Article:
The UN Security Council called today for an impartial inquiry into the Israeli commando raid on a flotilla of aid ships for Gaza, which left nine activists dead.
The statement - after a night of talks and wrangles - called for the investigation to be "prompt, impartial, credible and transparent".
Turkey, the majority of whose citizens appear to be the victims of the attack, was the most trenchant in criticising Israel in the debate.
The statement also calls on Israel to release the ships and all the civilians currently held, and allow the aid onboard to be sent to the Gaza Strip.
It also demands Israel release the bodies of those killed to their national authorities.
At least nine civilians died and 30 more were wounded when the Israeli military boarded one of the six boats in a flotilla that had been seeking to run the Israeli blockade on Gaza, laden with humanitarian aid and activists from numerous countries.
Israel, which insists on inspecting all traffic into Gaza to prevent weapons from being smuggled in, said that armed people on the vessel attacked its soldiers as they rappelled onto the deck.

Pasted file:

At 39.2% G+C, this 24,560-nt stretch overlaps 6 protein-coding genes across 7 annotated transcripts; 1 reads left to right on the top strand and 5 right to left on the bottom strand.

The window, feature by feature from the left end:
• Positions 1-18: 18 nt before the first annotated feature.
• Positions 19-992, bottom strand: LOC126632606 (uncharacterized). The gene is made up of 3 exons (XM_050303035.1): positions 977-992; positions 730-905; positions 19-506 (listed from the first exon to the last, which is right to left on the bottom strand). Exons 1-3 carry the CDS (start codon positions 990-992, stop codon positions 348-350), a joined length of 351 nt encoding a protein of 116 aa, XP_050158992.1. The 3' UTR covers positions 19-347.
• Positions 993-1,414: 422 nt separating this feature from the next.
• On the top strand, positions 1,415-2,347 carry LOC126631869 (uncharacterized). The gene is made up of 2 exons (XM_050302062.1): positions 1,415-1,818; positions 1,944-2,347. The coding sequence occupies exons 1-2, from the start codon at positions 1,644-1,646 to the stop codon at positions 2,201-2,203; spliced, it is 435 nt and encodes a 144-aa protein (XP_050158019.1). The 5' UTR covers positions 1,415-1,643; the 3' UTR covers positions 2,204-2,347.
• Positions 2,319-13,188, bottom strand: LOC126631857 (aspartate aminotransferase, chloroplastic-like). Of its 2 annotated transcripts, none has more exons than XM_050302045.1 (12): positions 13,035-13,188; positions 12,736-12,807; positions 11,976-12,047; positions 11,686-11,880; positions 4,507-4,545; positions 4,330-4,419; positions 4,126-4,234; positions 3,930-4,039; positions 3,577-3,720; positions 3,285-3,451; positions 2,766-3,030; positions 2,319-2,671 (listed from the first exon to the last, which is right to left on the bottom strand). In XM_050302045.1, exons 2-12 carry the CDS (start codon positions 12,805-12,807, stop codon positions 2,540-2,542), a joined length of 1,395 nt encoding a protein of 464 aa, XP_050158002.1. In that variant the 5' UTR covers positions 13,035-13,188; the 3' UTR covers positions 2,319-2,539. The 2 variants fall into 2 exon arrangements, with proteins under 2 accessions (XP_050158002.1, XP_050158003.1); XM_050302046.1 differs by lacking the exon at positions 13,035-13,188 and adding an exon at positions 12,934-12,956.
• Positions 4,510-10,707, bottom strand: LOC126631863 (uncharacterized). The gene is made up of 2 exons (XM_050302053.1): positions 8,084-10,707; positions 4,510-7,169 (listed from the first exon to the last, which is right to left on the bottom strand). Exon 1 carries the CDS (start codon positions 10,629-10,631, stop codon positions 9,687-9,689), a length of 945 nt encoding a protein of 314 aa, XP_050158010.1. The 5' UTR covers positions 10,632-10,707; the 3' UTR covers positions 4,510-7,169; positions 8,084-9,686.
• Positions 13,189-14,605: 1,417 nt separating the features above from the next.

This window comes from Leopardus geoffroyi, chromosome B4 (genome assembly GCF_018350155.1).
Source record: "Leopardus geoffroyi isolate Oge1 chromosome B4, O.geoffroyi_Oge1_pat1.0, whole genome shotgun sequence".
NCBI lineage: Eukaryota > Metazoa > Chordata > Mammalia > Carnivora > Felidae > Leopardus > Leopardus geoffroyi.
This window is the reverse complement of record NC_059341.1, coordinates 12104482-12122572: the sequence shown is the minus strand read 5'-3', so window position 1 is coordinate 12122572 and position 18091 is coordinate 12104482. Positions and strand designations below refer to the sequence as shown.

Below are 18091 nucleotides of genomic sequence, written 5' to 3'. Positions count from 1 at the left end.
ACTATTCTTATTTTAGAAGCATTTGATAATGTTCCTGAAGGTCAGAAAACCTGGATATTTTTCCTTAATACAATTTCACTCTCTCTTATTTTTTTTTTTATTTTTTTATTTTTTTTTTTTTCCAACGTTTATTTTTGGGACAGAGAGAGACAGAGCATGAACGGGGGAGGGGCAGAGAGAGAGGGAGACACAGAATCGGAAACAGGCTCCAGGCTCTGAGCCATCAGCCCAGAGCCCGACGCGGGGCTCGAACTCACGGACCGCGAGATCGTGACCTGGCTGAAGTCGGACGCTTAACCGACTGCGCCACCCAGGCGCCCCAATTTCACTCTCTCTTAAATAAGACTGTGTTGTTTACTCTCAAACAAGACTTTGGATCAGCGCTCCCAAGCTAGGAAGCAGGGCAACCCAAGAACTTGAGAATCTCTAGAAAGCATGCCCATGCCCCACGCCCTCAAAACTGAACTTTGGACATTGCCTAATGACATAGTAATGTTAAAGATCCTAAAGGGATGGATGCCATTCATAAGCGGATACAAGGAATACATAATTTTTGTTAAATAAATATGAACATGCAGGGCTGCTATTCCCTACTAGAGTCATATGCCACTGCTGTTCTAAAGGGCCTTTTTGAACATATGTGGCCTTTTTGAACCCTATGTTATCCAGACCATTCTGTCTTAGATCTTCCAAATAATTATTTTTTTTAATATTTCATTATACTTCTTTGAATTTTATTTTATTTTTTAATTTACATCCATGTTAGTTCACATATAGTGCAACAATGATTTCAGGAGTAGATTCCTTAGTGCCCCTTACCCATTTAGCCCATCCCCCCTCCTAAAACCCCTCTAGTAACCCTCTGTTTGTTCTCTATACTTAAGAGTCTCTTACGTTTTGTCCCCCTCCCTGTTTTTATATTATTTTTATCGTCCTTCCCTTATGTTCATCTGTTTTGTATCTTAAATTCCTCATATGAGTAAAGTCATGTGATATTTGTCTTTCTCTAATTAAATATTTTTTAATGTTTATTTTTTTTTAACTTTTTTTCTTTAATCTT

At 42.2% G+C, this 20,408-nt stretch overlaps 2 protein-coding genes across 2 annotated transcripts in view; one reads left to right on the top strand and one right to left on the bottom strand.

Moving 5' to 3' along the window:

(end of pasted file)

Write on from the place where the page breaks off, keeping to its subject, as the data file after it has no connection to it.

Most of the casualties were reportedly Turkish, and Turkey sought an emergency meeting of the Security Council.
Turkish Foreign Minister Ahmet Davutoglu said that Israel "has committed a serious crime in total disregard of all the values we have worked to uphold since the establishment of the United Nations system".
He said the ships were "hardly any threat to Israel" and called the deadly interdiction of the vessels in international waters "an act of barbarism" without justification.
Alejandro Wolff, the US ambassador to the UN, said that his government was "deeply concerned" but emphasised that it remained unclear what had happened. The flotilla mounted by the activists was "neither effective nor responsible", he said.
British Ambassador Mark Lyall Grant said that his government "deeply deplores the loss of life" and called on Israel to explain itself.
"Israel now bears a responsibility to provide a full account of what occurred and what efforts were made to minimise the loss of life," he said. "But the events cannot be seen in isolation. They show clearer than ever that Israel's restrictive access to Gaza must be lifted."
Israel's deputy ambassador Manuel Carmon said that the flotilla "was anything but a genuine humanitarian mission".
He accused the activists of seeking to provoke Israel, citing their refusal of an Israeli offer to deliver the supplies by land. "I would like to stress there is no humanitarian crisis in Gaza," Carmon said.